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A few doubts

 
Vibha Verma
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Hello,
Could anyone please solve my queries. I would really appreciate explanation for both the questions. Thanks.
1. JOIN VIEWS: Insert, Update and Delete operations on join view can modify data from only one base table in any single SQL operation. Only key-preserved table gets affected. A key preserved table is the one if the primary and unique keys of the table are unique on the view's result set.
My question is: from a query how can I tell which one is the key preserved table.
ex. Create or replace view country_region as select a.country_id, a.country_name, a.region_id, b.region_name from countries a, regions b where a.region_id = b.region_id;
Now in this query, which table is the key preserved table?
2. INDEXES: Which type of queries benefit from the indexes?
I know the statement that if leading subset of columns forming the index are in Select or where clause then those queries get benefitted from the indexes.
a) What is meant by leading columns. If three columns make up an index then how many columns will be leading?
b) Ex.
Which of the following statements could use an index on the cloumns PRODUCT_ID and WAREHOUSE_ID of the OE.INVENTORIES table?
A) select count(distinct warehouse_id) from oe.inventories;
B) select product_id, quantity_on_hand from oe.inventories where warehouse_id = 100;
C) insert into oe.inventories values (5, 100, 32);
D) None of these statements could use the index.
 
Nicholas Cheung
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Hi,
I try to solve your 2nd issues:

2. INDEXES: Which type of queries benefit from the indexes?
I know the statement that if leading subset of columns forming the index are in Select or where clause then those queries get benefitted from the indexes.

A SELECT statement with a WHERE clause that the conditions (attributes) specified match the index columns with get MAX. benefits from the indexes.

a) What is meant by leading columns. If three columns make up an index then how many columns will be leading?

The leading columns should mean the columns that are exactly matches the indexes columns, which are frequently being query.

Which of the following statements could use an index on the cloumns PRODUCT_ID and WAREHOUSE_ID of the OE.INVENTORIES table?
A) select count(distinct warehouse_id) from oe.inventories;
B) select product_id, quantity_on_hand from oe.inventories where warehouse_id = 100;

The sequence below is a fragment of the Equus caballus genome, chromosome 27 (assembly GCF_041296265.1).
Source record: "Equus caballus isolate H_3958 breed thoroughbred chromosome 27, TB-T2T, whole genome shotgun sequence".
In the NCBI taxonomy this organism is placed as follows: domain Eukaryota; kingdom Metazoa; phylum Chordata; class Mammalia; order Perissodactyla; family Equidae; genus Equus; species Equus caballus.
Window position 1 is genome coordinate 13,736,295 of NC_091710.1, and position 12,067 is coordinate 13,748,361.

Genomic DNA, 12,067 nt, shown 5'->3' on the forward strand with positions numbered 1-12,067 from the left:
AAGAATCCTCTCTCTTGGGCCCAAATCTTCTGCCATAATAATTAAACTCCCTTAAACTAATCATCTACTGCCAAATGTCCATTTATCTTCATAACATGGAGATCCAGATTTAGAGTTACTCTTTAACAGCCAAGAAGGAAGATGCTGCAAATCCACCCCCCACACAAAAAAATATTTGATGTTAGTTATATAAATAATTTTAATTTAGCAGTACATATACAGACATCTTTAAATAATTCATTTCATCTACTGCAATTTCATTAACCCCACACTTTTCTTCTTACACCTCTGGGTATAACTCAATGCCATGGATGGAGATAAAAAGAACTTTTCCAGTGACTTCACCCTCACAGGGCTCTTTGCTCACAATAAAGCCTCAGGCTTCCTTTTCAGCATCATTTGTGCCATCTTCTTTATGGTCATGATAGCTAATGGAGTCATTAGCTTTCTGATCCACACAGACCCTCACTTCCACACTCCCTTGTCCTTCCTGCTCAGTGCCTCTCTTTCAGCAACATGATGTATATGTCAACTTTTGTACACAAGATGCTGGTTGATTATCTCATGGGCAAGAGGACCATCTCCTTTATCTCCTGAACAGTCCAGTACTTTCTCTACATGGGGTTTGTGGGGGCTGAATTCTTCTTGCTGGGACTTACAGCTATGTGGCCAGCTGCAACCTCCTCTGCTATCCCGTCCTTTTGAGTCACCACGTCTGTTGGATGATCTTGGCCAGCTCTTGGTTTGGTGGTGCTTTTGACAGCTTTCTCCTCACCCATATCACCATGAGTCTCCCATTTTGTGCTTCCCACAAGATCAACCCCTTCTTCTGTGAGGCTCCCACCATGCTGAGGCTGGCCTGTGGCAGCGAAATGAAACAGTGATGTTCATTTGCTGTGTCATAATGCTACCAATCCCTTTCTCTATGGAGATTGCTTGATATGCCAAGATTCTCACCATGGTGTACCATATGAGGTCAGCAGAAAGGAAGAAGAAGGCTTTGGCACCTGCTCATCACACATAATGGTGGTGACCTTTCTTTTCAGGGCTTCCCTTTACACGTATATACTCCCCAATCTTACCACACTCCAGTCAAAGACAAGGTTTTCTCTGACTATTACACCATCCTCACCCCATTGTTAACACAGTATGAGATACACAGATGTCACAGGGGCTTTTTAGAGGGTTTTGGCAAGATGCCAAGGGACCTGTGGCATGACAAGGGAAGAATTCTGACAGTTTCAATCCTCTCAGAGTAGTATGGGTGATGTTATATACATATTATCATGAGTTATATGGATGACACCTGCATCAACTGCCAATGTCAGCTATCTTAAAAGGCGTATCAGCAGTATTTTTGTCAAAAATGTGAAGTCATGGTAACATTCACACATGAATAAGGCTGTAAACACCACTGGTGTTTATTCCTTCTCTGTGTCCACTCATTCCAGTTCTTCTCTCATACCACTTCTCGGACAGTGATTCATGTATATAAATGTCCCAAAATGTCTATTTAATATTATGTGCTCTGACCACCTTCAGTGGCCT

C) insert into oe.inventories values (5, 100, 32);
D) None of these statements could use the index.

D.
Since index is only used for SELECT, C is incorrect.
Since your index is a composite index (PRODUCT_ID, WAREHOUSE_ID), if the WHERE clause condition does NOT contain both columns, index will not be used. A, B are incorrect.
Nick
 
Vibha Verma
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Thanks Nick,
But the answer to that question is A and the explanation that is given with the answer is:
The index contains all the information needed to satisfy the query in option A, and a full-index scan would be faster than a full-table scan. A leading subset of indexes columns is not specified in the WHERE clause of Option B, and INSERT operations as in option C, are slowed down by indexes. So B and C are incorrect.
This is really confusing.
Please help.
Vibha.
 
Rudy Dakota
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Hi Vibha,
This sure is confusing. I tend to agree with Nick, but the explanation you provide also makes sense. I was about to write that the optimizer's workings may vary over products, but then I realized this is the Oracle forum . That 's no variable, then.
One thing you can do is simply trying: it shouldn't be that hard to create the table and do some tests, run explain plans for the statements, and see what the results are. That 'll do away with the confusion.
The other thing is: who 's the source of your alternative explanation? Is it an authorative source on Oracle, or could we question it? An assesment of the authorativeness might help .
Good riding,
Ruud.
 
Vibha Verma
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This is a question from the assessment test in the certification book. I don't know if it is a very reliable source or not.
Thanks anyway, I will try running it to check how does it work.
Vibha.
 
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